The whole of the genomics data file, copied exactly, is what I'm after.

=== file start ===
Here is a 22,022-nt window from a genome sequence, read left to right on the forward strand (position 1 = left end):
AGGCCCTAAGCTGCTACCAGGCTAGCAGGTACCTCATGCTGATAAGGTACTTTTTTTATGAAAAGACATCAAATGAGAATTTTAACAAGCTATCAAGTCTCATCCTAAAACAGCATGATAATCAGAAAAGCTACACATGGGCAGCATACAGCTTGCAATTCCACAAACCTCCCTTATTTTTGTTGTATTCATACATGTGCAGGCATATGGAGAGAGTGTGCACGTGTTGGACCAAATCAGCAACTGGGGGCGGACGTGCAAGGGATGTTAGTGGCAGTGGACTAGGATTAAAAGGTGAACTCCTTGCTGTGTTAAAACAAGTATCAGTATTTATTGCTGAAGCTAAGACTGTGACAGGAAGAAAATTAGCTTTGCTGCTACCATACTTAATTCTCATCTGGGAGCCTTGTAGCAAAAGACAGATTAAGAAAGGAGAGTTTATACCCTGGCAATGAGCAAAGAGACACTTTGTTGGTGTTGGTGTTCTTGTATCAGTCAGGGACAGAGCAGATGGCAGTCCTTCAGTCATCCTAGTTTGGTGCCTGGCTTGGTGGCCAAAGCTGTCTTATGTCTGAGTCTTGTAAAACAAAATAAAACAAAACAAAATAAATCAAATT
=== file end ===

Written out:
Here is a 22,022-nt window from a genome sequence, read left to right on the forward strand (position 1 = left end):
AGGCCCTAAGCTGCTACCAGGCTAGCAGGTACCTCATGCTGATAAGGTACTTTTTTTATGAAAAGACATCAAATGAGAATTTTAACAAGCTATCAAGTCTCATCCTAAAACAGCATGATAATCAGAAAAGCTACACATGGGCAGCATACAGCTTGCAATTCCACAAACCTCCCTTATTTTTGTTGTATTCATACATGTGCAGGCATATGGAGAGAGTGTGCACGTGTTGGACCAAATCAGCAACTGGGGGCGGACGTGCAAGGGATGTTAGTGGCAGTGGACTAGGATTAAAAGGTGAACTCCTTGCTGTGTTAAAACAAGTATCAGTATTTATTGCTGAAGCTAAGACTGTGACAGGAAGAAAATTAGCTTTGCTGCTACCATACTTAATTCTCATCTGGGAGCCTTGTAGCAAAAGACAGATTAAGAAAGGAGAGTTTATACCCTGGCAATGAGCAAAGAGACACTTTGTTGGTGTTGGTGTTCTTGTATCAGTCAGGGACAGAGCAGATGGCAGTCCTTCAGTCATCCTAGTTTGGTGCCTGGCTTGGTGGCCAAAGCTGTCTTATGTCTGAGTCTTGTAAAACAAAATAAAACAAAACAAAATAAATCAAATT